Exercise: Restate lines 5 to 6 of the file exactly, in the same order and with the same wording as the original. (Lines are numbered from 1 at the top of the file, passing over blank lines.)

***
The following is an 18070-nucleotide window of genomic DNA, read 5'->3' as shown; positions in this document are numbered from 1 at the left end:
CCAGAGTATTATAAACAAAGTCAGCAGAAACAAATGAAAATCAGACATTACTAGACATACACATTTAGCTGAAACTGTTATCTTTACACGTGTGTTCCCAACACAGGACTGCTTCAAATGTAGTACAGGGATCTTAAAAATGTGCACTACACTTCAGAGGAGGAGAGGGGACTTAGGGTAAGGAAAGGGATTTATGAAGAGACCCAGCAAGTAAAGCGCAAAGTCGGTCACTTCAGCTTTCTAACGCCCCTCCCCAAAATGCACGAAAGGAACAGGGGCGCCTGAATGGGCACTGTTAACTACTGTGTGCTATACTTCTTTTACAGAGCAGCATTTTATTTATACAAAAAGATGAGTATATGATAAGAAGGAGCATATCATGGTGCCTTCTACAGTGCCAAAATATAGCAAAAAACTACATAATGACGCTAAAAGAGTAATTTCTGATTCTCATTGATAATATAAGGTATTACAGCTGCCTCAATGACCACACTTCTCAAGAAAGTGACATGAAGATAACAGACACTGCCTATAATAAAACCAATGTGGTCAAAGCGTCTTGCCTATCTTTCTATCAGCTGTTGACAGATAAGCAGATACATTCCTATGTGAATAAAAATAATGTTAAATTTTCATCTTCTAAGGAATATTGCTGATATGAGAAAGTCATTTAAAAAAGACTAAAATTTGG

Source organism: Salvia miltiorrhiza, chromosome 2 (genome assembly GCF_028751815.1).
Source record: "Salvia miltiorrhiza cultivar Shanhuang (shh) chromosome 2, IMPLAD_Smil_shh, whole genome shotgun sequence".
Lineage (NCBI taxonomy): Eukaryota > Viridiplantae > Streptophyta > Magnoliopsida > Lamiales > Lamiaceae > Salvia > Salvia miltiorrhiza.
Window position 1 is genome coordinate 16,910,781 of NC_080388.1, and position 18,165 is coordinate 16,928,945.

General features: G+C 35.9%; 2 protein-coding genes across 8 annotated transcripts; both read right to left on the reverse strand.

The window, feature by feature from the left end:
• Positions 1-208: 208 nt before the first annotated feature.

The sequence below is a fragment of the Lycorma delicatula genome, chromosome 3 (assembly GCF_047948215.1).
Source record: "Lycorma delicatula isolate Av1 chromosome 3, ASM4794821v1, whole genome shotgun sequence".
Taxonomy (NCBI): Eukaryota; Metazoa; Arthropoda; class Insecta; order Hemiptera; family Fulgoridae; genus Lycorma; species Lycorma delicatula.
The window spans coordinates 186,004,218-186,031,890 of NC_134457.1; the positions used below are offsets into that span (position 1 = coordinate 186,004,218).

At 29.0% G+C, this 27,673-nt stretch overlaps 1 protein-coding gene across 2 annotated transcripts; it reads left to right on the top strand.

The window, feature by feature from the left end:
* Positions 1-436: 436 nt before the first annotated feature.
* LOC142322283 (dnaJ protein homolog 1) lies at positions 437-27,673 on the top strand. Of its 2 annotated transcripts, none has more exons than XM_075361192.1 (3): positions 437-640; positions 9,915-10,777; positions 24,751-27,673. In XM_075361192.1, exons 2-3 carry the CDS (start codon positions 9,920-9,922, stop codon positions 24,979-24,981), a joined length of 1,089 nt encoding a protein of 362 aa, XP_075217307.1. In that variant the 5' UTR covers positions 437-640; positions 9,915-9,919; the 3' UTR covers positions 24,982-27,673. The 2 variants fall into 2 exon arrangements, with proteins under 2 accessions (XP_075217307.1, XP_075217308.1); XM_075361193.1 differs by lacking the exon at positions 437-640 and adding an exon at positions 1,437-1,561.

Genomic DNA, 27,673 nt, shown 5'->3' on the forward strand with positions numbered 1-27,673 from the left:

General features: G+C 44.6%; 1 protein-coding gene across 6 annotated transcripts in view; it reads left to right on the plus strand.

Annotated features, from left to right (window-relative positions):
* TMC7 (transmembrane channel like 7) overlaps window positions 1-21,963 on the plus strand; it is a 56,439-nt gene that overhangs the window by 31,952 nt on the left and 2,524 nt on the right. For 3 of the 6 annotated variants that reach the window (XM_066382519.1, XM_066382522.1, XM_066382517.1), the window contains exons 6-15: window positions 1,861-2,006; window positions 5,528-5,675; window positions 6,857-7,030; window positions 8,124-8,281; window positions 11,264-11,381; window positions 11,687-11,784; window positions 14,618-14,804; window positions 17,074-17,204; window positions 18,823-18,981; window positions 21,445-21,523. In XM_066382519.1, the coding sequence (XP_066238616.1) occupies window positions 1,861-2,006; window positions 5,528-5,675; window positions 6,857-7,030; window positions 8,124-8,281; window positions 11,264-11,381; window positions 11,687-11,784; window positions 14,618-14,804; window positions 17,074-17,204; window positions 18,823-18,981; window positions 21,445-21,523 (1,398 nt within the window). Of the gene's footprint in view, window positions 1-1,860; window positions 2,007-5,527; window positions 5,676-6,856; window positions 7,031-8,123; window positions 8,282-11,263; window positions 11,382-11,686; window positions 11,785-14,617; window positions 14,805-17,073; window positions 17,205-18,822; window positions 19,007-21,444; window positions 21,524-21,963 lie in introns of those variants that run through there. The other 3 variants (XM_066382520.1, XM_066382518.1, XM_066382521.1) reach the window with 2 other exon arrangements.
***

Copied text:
Lineage (NCBI taxonomy): Eukaryota > Viridiplantae > Streptophyta > Magnoliopsida > Lamiales > Lamiaceae > Salvia > Salvia miltiorrhiza.
Window position 1 is genome coordinate 16,910,781 of NC_080388.1, and position 18,165 is coordinate 16,928,945.